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The Independent Critic

Anthony Robert Grasso, Jim Thalman, Brett Eidman, Gareth Tidball, Tom Ryan, Jenn Plotzke, Brett Eidman, Jack Ryan
Tom Ryan
149 Mins.

 Movie Review: Return to the Theatre of Terror 
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Is there anything better than low-budget horror? 

I mean, sure, the studios get things right on occasion. There's a few franchises that have captured my heart. I've been slashed to ecstacy, thrilled to chills, and absolutely horrified by the big budget folks once in a while. 

But, seriously. There's nothing I love more than sitting down with a good old-fashioned low-budget, indie spirited project and letting it absolutely take me away. 

This is what happens with Tom Ryan's latest indie horror anthology Return to the Theatre of Horror, a four-short horror anthology that captivates, creeps, chills, and makes me anxiously giggle my way through 2-1/2 hours of all the stuff I really love about horror. 

In the anthology, Ryan himself portrays a mysterious projectionist who willingly plays host to a young intruder and offers him the chance to watch four spine-tingling tales of terror on what would appear to be a classic movie screen in an abandoned old moviehouse. These wraparound scenes could so easily have been throwaway scenes, yet they're absolutely essential in setting mood, atmosphere, and even the narrative arc of the entire anthology. Ryan himself is a creeper, sort of what I'd call paternally horrifying. 

The anthology kicks off with Soothsayer, a sci-fi tinged short starring Anthony Robert Grasso as a brilliant scientist working alongside his assistant (Samantha Lacey Johnson) to create a time machine. When a new device gives him a glimpse into what the future holds, he becomes determined to prevent it. Soothsayer carries retro vibes not far removed from old episodes of The Twilight Zone. It's a fiercely beautiful short film that I wasn't expecting yet one that I loved from beginning to end. 

Next up, and my favorite from the anthology, is Splinter. Based off a story by Todd Staruch, Splinter stars Jim Thalman as a man whose recently inherited home becomes much more than he ever imagined. While renovating, he steps on a small splinter. With a wound that refuses to heal, he slowly learns the history of the town, its people, and his family's terrifying legacy. As a double amputee myself, two stumps you know, I found myself giggling with nervous delight at this increasingly bizarre yet impossible to ignore horror short that explodes thanks to Thalman's absolutely riveting performance. This is a mind-blowing short film with horror that snags you deep in the bones and extraordinary special effects.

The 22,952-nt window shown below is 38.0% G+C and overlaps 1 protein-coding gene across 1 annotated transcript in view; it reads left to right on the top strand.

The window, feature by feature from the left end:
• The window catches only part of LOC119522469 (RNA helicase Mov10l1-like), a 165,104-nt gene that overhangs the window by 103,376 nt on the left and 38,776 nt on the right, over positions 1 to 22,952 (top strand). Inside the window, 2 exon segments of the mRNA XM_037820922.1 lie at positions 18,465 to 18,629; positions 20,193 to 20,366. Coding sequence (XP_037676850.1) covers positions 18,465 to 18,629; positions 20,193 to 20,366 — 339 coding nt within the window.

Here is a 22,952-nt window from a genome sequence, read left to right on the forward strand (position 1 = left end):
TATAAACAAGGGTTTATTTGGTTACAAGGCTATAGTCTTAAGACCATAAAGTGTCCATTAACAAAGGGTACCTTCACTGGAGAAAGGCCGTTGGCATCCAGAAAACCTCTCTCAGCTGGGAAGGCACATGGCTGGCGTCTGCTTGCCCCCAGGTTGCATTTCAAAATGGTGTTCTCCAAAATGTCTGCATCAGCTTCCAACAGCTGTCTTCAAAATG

In Haunted, Brett Eidman is Carl McGavin, a predatory paranormal investigator. He's short of a ghostbuster without all the laughs. He receives a call from a widow (Jenn Plotzke) and her daughter who have been increasingly bothered by a poltergeist ever since her late husband's passing. McGavin accepts the job but ends up with an awful lot more than he ever expected. McGavin hits it out of the ballpark and Plotzke's always on her A-game. 

Finally, there's Robot. With darker Spielbergian meets Stranger Things vibes, we wrap up the story of Jack, our young intruder, with another sci-fi tinged horror flick that finds Jack retrieving a small robot from a crashed meteriorite. The bad robot becomes both companion and souvenir and so much more. Robot tosses in X-files vibes galore and this dazzling little short makes you loudly exclaim "How did they do that on a low budget?"

Return to the Theatre of Terror may not be perfect horror but it's perfectly a blast from beginning to end with four fantastic short films and wrapping scenes that could easily stand-alone or be fleshed out to make yet another short. While there's not a chainsaw to be found here and nothing to please true gorehounds, Return to the Theatre of Terror is retro, classic, creepy, and an absolute blast. 

Written by Richard Propes
The Independent Critic